MONTREAL — Former Montreal mayor Michael Applebaum was sentenced Thursday to one year behind bars on corruption-related charges and then promised he would emerge a better man when released.
He also received two years' probation.
Applebaum, 54, was handcuffed before he addressed the court and told the judge he would be a model inmate who would take the time during his incarceration to consider his past actions and reflect on his future.
He said he did a lot of good as an elected official and will do good acts again in some way.
Former Montreal mayor Michael Applebaum leaves the courtroom in Montreal on Sept. 12, 2016. (Photo: Ryan Remiorz/CP)
His lawyer, Pierre Teasdale, said the sentence was "in accordance with what we might have expected.''
Asked whether his client had expected to be sent to jail, he replied, "He had been warned (that possibility) wasn't to be excluded.''
The charges stemmed from two separate deals between 2007 and 2010 when Applebaum was mayor of the city's largest borough.
Found guilty of pocketing $37,000 in kickbacks
Applebaum was found guilty of pocketing about $37,000 in kickbacks from developers and engineering firms through his former aide.
The prosecution had sought a two-year prison sentence followed by two years' probation after his conviction in January on eight charges.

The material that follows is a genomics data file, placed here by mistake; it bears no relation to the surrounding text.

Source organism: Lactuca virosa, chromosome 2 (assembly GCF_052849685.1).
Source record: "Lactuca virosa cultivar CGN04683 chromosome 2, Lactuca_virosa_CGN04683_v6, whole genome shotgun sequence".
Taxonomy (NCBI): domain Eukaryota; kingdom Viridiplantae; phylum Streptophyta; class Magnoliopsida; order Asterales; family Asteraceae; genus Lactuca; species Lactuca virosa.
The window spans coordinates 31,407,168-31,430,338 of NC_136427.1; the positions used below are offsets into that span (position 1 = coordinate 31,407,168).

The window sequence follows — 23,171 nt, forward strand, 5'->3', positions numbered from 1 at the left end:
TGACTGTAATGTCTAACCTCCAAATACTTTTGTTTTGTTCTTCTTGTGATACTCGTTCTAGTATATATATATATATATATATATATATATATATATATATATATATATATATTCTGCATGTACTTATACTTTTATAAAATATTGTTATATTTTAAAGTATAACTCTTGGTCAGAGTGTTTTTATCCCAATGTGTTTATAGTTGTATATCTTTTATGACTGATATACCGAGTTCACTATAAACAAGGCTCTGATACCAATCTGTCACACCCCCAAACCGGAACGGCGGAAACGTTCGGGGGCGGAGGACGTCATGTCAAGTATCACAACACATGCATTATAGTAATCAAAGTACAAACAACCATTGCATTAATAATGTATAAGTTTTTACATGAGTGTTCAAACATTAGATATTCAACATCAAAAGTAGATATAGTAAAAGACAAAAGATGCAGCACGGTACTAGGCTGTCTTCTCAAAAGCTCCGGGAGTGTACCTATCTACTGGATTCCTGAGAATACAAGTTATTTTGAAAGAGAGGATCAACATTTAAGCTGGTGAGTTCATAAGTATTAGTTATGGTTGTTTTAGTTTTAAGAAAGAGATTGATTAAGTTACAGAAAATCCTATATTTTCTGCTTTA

Teasdale had countered with a recommendation of either a suspended sentence or a mixed sentence that could include probation, community work and non-consecutive jail time.
The maximum sentence was five years.
Applebaum served as interim mayor of Montreal between November 2012 and June 2013 after a lengthy political career at the municipal level.
His criminal case centred on the testimony of a former aide, Hugo Tremblay, who said the longtime local politician introduced him to illicit fundraising.
During the trial, Tremblay testified he led developers and businessmen to believe their projects would be delayed or not approved unless they made a supplemental cash contribution.
Michael Applebaum served as interim mayor of Montreal from 2012 to 2013. (Photo: Graham Hughes/CP)
The charges involved two projects — a student residence and an aquatic centre.
The court heard the total amount sought for the two projects was $60,000, which Tremblay testified was then split with Applebaum.
Applebaum did not take the stand at his trial, but his lawyer argued the Crown witnesses testified against him in an effort to save their own skin.
Witnesses at his sentencing hearing said Applebaum has endured tremendous hardship since his fall from grace.
Because of the notoriety surrounding his case, Applebaum has struggled to work in real estate.
His family and his rabbi also expressed concerns about his physical and mental health.
Teasdale confirmed in late February there would be no appeal of the conviction.